Who are some of the more notorious gangster warlords you cover in the book?
Dudus Coke, aka the President, a Jamaican drug trafficker who is now incarcerated, is one. Bunny Wailer, the big reggae artist, had a song called "Don't Touch the President" about him. Coke was a rock star, CEO-type who did a lot of charity work that he took to incredible levels. In the song, Bunny Wailer sings, "Sometimes out of evil, come the poor good/Can't you see the progress in the neighborhood." It's like he's saying from the evil of drug money comes good. At the same time, he was also moving a lot of cocaine to the UK and United States. He had women moving the cocaine in condoms in their vaginas. There would be like 30 of them on a plane. The [police] might bust one or two, but there would still be 28 or 29 who got through.
Another figure that I look at is Nazario "El Mas Loco" Moreno, who led both La Familia Michoacana and the Knights Templar cartel in Mexico. He wrote his own religious text called Pensamientos, meaning "My Thoughts," and he became venerated as a saint—even beyond rock star status. When people misguidedly thought he'd been killed, they actually prayed to the guy. How can people be praying to a man who is trafficking crystal meth? I went to the area where he's from. He believed that people who drank Coca Cola were rich because he grew up poor and drank water from the river, but this guy took over his entire area.
Did you notice pop culture's influence on any of these criminals and crime figures?
I went into a prison in Nuevo Laredo, Mexico where a gang leader had a pool table in his cell and a disco sound system for parties. On his wall he had a life size poster of Al Pacino as Scarface. I interviewed this young Mara Salvatrucha gang member and his nickname was Montana. This is a guy, 23 years old, who's killed 30 people and started killing when he was 13. He described to me all of his murders and all the craziness behind his incredibly violent life.
In Jamaica, the criminals and kingpins are called Dons. I was interviewing this older guy from the Shower Posse gang in hopes of finding out why. He told me that they started calling themselves Don's after Don Corleone when The Godfather came out.
In Honduras, I asked when these guys got so violent and someone told me it was after they saw the movie Blood In, Blood Out dubbed into Spanish. The young gangsters all know that movie by heart.
How do we stop all the gang and cartel violence? Did you come to any solutions through your research?
We can't prohibit singers from talking about drug traffickers or Hollywood from making movies. Watching movies or listening to records isn't the problem. Law enforcement is part of the problem. The police and the soldiers are part of that violence. I don't want to blame everything on them, but they are clearly part of the problem rather than part of the solution. In America, it's a big deal right now about police officers killing African Americans, but right across Latin America and the Caribbean police officers are killing at a level way, way higher than the United States.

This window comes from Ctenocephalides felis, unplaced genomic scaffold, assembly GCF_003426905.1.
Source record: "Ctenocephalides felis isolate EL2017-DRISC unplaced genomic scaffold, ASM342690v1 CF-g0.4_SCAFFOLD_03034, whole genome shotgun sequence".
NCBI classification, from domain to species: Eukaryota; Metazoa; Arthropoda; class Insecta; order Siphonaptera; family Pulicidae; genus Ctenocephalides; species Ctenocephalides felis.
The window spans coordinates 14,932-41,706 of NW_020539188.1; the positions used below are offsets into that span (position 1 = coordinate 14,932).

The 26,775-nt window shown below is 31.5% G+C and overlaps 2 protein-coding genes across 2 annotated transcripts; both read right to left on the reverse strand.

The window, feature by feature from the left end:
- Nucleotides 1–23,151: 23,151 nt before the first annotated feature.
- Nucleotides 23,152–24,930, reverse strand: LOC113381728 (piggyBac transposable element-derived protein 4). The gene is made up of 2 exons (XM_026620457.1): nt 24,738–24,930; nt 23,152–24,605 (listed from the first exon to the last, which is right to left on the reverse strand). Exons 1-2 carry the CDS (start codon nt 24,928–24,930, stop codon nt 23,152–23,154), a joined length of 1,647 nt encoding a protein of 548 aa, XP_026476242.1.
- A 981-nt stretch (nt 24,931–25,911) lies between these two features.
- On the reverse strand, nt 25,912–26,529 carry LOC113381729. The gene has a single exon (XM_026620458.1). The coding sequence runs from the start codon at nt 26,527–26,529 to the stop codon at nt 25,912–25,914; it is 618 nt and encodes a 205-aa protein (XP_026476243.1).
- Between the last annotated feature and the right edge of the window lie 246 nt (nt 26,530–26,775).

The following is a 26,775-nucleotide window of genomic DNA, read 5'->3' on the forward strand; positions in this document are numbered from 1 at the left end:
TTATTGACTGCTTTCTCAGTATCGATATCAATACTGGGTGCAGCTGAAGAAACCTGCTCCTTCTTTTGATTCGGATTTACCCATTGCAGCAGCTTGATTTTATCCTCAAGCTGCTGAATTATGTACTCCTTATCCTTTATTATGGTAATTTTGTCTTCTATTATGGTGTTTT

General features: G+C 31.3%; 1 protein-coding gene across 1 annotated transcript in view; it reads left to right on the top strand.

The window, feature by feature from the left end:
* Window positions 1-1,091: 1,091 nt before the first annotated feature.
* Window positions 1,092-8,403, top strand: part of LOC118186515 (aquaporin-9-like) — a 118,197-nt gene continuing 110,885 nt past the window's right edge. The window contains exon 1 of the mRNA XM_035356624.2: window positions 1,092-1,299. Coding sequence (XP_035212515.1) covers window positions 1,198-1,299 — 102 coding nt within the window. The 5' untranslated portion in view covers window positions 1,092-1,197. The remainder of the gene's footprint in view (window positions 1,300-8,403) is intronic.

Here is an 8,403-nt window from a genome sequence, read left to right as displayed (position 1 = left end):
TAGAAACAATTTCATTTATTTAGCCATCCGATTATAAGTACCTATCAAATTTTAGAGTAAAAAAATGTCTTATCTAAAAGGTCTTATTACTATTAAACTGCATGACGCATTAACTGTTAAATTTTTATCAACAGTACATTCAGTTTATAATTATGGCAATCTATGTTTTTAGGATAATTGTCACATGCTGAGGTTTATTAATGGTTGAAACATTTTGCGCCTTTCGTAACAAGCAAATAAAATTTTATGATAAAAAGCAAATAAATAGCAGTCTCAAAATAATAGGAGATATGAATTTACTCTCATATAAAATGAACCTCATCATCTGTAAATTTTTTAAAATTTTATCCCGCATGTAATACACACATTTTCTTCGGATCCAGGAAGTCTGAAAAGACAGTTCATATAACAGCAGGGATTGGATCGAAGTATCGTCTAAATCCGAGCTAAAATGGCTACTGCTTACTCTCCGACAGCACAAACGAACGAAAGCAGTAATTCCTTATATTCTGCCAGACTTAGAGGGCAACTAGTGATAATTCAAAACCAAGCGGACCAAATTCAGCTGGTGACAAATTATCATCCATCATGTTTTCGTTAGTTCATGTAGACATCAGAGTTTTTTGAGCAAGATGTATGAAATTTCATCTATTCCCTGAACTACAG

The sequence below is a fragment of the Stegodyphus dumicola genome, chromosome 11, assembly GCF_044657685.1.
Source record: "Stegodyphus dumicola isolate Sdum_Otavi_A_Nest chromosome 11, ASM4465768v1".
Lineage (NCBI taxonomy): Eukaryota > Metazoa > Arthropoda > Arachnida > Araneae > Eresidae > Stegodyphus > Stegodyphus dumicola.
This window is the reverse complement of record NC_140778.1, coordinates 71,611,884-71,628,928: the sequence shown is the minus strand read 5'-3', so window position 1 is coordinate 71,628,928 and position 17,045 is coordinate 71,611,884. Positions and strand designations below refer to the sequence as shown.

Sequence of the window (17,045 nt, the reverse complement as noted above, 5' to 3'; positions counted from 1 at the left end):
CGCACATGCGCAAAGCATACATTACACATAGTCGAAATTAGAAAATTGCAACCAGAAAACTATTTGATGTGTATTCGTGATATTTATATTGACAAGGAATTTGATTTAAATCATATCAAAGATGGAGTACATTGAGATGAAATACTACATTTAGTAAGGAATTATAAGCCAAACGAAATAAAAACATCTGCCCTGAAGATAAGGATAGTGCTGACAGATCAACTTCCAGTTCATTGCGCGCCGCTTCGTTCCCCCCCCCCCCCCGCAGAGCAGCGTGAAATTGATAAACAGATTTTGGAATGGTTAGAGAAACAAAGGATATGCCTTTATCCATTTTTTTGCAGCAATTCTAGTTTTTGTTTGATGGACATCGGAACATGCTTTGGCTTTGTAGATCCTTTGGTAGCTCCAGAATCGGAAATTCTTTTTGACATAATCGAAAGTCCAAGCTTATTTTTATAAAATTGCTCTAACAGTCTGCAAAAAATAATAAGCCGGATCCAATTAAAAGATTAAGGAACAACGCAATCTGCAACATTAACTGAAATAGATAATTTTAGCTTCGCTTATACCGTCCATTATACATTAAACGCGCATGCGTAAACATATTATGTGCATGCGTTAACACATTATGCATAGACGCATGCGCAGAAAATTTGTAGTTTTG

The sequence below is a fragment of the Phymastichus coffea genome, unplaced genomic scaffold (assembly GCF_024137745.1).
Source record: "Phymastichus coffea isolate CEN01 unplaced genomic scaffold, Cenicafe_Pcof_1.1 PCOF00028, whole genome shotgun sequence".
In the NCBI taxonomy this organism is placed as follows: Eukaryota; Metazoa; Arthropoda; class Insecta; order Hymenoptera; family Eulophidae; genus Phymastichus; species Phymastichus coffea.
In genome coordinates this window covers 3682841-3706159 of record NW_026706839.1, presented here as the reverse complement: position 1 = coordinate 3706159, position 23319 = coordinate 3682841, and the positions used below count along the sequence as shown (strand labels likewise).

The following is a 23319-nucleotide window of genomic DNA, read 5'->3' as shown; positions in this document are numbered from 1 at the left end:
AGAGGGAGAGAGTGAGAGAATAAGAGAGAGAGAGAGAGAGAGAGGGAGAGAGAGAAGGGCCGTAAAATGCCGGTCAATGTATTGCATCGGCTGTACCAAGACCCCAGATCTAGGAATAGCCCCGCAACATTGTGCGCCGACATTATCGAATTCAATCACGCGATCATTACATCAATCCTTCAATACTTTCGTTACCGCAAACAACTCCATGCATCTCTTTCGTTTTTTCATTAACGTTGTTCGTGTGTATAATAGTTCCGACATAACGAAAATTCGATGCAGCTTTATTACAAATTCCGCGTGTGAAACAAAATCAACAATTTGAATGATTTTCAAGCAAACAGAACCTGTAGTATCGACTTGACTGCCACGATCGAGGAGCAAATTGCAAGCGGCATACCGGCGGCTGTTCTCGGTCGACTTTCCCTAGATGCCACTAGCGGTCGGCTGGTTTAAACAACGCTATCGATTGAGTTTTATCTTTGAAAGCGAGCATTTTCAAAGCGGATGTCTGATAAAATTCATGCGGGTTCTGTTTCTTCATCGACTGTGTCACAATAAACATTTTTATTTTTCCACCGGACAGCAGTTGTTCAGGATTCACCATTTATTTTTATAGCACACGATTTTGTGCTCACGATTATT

What do you mean?
I just came back from Venezuela and you should see the police there. Some estimate that the police killed over 1,000 people in 2014 . That's in a country with 30 million. In the United States, that would be like killing over 10,000 people. In Jamaica, the police are very aggressive and heavily armed—they come into the ghettoes real gung ho. The police commit one in every four murders there. In Mexico, we have seen extraordinary things like the police working with the cartels, kidnapping, killing students, murdering innocents. The police are part of the problem. Often they are corrupt and make money off the criminals, and can get away with murder. But on the other side, the police are also facing extraordinarily violent and heavily armed criminals and gangs.
So the fight between the two is super complex.
It's a mess on both sides. These criminal kingpins have this crazy role in society where they head these big business empires and organizations. They're attacking policemen, throwing grenades at people in squares, all these crazy violent acts. But they are also a part of popular culture. We have soap operas and songs being made about them. We are looking at who these figures are, what do they mean to society, how do they challenge the government? It's weird how this relates to and plays out in popular culture, especially right now with all these TV series like Narcos. We are reliving Pablo Escobar [on TV] while this stuff is still happening out in the world.